Intended for healthcare professionals

Letters Conflicting asthma guidelines

Authors’ reply to Ryan, Menzies-Gow and Alexander, and Littlejohns

BMJ 2018; 360 doi: (Published 08 March 2018) Cite this as: BMJ 2018;360:k973
  1. Duncan Keeley, executive committee policy lead,
  2. Noel Baxter, chair
  1. Primary Care Respiratory Society UK, Solihull, UK
  1. duncan.keeley{at}

Ryan is sceptical about the role of the National Institute for Health and Care Excellence in producing guidelines, but judgments about the relative cost effectiveness of diagnostic approaches and treatments are important if we are to provide the best possible care with limited resources.12

We are encouraged that Menzies-Gow and Alexander3—and Baker in his remarks quoted in the accompanying news piece4—are in favour of a single collaborative and comprehensive UK guideline and hope that negotiations to achieve this will proceed swiftly.

We question Menzies-Gow and Alexander’s statement that “objective testing is shown to be cost effective in NICE’s primary care pilot study and in robust economic models developed by our committee.” The health economic modelling in appendix M of the guideline was carried out before the implementation study using inputs from published evidence—would further analysis using inputs from the implementation study findings still support use of the NICE algorithm?

Appendix Q to the NICE guideline is a report from the implementation study. This feasibility project included 143 patients with suspected asthma and 35 patients eventually diagnosed with asthma in seven participating practices. These highly motivated practices were provided with fractional exhaled nitric oxide (FeNO) testing equipment at no cost and financial support for spirometry training for staff (which practices had difficulty accessing). At the end of the study period, 59% of patients with suspected asthma remained of uncertain diagnostic status (25% had asthma). Spirometry was normal in 73% of those diagnosed with asthma, and 14 (10%) of the patients with suspected asthma reached the point in the algorithm of requiring bronchial provocation testing, which was not available—no patient had undergone this test by the time the project closed. The diagnostic value of FeNO testing was not reported.

The report states that six of the seven practices would continue to use the diagnostic algorithm if the guideline were issued, but at a meeting we attended in December 2016 the pilot practices did not seem so positive, particularly if they were required to fund FeNO testing and spirometry training themselves. The pilot experience seems to substantiate our concerns.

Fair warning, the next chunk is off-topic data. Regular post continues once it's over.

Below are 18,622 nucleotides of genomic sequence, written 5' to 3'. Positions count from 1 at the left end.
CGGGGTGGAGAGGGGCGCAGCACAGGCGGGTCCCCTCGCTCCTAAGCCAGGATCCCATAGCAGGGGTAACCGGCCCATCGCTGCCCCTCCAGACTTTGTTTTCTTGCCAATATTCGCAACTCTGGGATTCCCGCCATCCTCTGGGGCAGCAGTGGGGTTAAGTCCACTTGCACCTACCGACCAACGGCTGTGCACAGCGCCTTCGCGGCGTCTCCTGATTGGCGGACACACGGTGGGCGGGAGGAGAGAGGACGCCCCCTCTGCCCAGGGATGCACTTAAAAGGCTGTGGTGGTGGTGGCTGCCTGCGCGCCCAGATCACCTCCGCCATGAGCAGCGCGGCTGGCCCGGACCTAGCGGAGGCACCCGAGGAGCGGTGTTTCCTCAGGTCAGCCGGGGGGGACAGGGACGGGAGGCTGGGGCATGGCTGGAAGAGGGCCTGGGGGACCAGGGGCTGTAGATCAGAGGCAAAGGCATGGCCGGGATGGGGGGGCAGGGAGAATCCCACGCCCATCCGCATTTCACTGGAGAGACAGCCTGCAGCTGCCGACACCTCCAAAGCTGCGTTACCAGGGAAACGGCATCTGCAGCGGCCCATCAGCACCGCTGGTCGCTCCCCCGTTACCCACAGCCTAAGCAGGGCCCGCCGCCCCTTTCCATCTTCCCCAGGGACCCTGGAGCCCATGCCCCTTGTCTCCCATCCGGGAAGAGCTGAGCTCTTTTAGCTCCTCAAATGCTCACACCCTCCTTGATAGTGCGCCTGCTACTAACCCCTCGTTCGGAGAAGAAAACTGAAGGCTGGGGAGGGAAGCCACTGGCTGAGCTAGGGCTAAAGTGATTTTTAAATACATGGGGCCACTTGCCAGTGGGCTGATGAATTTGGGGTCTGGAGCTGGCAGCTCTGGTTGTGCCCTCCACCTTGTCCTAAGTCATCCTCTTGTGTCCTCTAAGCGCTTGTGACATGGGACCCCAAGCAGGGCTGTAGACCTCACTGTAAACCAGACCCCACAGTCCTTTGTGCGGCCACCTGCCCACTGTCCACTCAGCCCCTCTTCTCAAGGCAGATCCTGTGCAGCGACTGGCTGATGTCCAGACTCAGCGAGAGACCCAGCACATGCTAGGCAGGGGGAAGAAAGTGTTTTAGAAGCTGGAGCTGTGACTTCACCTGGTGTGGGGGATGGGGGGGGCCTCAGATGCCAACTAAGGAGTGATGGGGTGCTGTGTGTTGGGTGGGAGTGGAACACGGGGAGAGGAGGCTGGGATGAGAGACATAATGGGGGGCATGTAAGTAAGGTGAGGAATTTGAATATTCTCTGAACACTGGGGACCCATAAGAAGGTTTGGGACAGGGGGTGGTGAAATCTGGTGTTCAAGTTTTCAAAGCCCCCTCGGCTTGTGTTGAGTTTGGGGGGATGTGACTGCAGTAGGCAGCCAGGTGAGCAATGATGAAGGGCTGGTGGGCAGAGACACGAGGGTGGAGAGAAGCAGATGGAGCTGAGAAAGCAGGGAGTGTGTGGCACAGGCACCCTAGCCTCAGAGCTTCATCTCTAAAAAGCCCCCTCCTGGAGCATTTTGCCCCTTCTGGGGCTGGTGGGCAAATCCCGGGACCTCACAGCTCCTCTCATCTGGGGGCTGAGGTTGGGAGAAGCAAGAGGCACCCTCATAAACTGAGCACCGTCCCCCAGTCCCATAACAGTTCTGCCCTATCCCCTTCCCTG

NICE’s economic analysis made the unrealistic assumption that all FeNO testing and spirometry would be performed in primary care and allowed no costs for increased referrals from primary care for asthma diagnosis. This is a major omission.

We agree with Littlejohns that money is better spent supporting implementation than duplicating guidelines.5 But implementation costs for the controversial NICE diagnostic algorithm would be high, and there is no indication that such funding is available. We wonder why the Department of Health referred the topic of asthma to NICE when it was already well covered by the British Thoracic Society and Scottish Intercollegiate Guideline Network’s (BTS/SIGN) highly respected and NICE approved guideline. The single national guideline that we need should be a collaboration, but it would be better for NICE to support the continuation of the comprehensive and familiar BTS/SIGN guideline.


  • Competing interests: The Primary Care Respiratory Society, a multiprofessional organisation promoting optimal primary respiratory care, is funded by membership subscriptions and support grants from drug companies. Both authors are GPs, and NB is a member of the NICE chronic asthma management guideline committee.


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